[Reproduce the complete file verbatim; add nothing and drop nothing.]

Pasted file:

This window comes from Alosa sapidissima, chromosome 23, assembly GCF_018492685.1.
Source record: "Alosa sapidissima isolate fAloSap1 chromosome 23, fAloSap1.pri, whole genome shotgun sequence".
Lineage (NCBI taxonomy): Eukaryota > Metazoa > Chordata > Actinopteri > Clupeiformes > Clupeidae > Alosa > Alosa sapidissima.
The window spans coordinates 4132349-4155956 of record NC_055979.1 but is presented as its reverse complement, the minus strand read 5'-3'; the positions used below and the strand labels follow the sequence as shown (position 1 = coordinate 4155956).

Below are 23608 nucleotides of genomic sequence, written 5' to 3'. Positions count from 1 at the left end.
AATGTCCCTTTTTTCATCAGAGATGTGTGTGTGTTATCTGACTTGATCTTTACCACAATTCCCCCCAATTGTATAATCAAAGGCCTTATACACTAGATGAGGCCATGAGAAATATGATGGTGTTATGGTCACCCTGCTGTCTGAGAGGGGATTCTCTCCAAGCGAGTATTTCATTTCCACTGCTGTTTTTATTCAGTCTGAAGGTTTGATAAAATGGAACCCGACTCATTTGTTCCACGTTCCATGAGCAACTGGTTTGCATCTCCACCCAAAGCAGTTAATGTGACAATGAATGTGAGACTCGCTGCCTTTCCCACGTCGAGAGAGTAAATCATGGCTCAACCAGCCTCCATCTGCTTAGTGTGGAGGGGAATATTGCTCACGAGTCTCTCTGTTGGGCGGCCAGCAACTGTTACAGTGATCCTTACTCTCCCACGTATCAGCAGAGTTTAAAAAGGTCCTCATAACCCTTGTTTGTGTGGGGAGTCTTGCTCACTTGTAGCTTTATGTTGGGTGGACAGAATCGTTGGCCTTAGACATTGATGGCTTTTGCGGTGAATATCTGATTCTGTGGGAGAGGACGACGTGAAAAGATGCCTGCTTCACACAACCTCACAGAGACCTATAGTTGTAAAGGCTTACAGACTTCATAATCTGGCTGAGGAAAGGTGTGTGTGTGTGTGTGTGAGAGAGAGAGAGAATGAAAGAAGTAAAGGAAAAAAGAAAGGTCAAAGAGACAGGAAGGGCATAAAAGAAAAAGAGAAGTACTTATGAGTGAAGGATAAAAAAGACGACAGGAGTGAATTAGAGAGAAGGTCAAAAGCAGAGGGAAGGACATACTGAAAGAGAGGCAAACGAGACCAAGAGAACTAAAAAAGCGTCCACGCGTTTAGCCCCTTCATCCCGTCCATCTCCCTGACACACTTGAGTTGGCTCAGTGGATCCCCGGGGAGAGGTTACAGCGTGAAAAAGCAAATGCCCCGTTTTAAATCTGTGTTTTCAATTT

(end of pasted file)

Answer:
This window comes from Alosa sapidissima, chromosome 23, assembly GCF_018492685.1.
Source record: "Alosa sapidissima isolate fAloSap1 chromosome 23, fAloSap1.pri, whole genome shotgun sequence".
Lineage (NCBI taxonomy): Eukaryota > Metazoa > Chordata > Actinopteri > Clupeiformes > Clupeidae > Alosa > Alosa sapidissima.
The window spans coordinates 4132349-4155956 of record NC_055979.1 but is presented as its reverse complement, the minus strand read 5'-3'; the positions used below and the strand labels follow the sequence as shown (position 1 = coordinate 4155956).

Below are 23608 nucleotides of genomic sequence, written 5' to 3'. Positions count from 1 at the left end.
AATGTCCCTTTTTTCATCAGAGATGTGTGTGTGTTATCTGACTTGATCTTTACCACAATTCCCCCCAATTGTATAATCAAAGGCCTTATACACTAGATGAGGCCATGAGAAATATGATGGTGTTATGGTCACCCTGCTGTCTGAGAGGGGATTCTCTCCAAGCGAGTATTTCATTTCCACTGCTGTTTTTATTCAGTCTGAAGGTTTGATAAAATGGAACCCGACTCATTTGTTCCACGTTCCATGAGCAACTGGTTTGCATCTCCACCCAAAGCAGTTAATGTGACAATGAATGTGAGACTCGCTGCCTTTCCCACGTCGAGAGAGTAAATCATGGCTCAACCAGCCTCCATCTGCTTAGTGTGGAGGGGAATATTGCTCACGAGTCTCTCTGTTGGGCGGCCAGCAACTGTTACAGTGATCCTTACTCTCCCACGTATCAGCAGAGTTTAAAAAGGTCCTCATAACCCTTGTTTGTGTGGGGAGTCTTGCTCACTTGTAGCTTTATGTTGGGTGGACAGAATCGTTGGCCTTAGACATTGATGGCTTTTGCGGTGAATATCTGATTCTGTGGGAGAGGACGACGTGAAAAGATGCCTGCTTCACACAACCTCACAGAGACCTATAGTTGTAAAGGCTTACAGACTTCATAATCTGGCTGAGGAAAGGTGTGTGTGTGTGTGTGTGAGAGAGAGAGAGAATGAAAGAAGTAAAGGAAAAAAGAAAGGTCAAAGAGACAGGAAGGGCATAAAAGAAAAAGAGAAGTACTTATGAGTGAAGGATAAAAAAGACGACAGGAGTGAATTAGAGAGAAGGTCAAAAGCAGAGGGAAGGACATACTGAAAGAGAGGCAAACGAGACCAAGAGAACTAAAAAAGCGTCCACGCGTTTAGCCCCTTCATCCCGTCCATCTCCCTGACACACTTGAGTTGGCTCAGTGGATCCCCGGGGAGAGGTTACAGCGTGAAAAAGCAAATGCCCCGTTTTAAATCTGTGTTTTCAATTT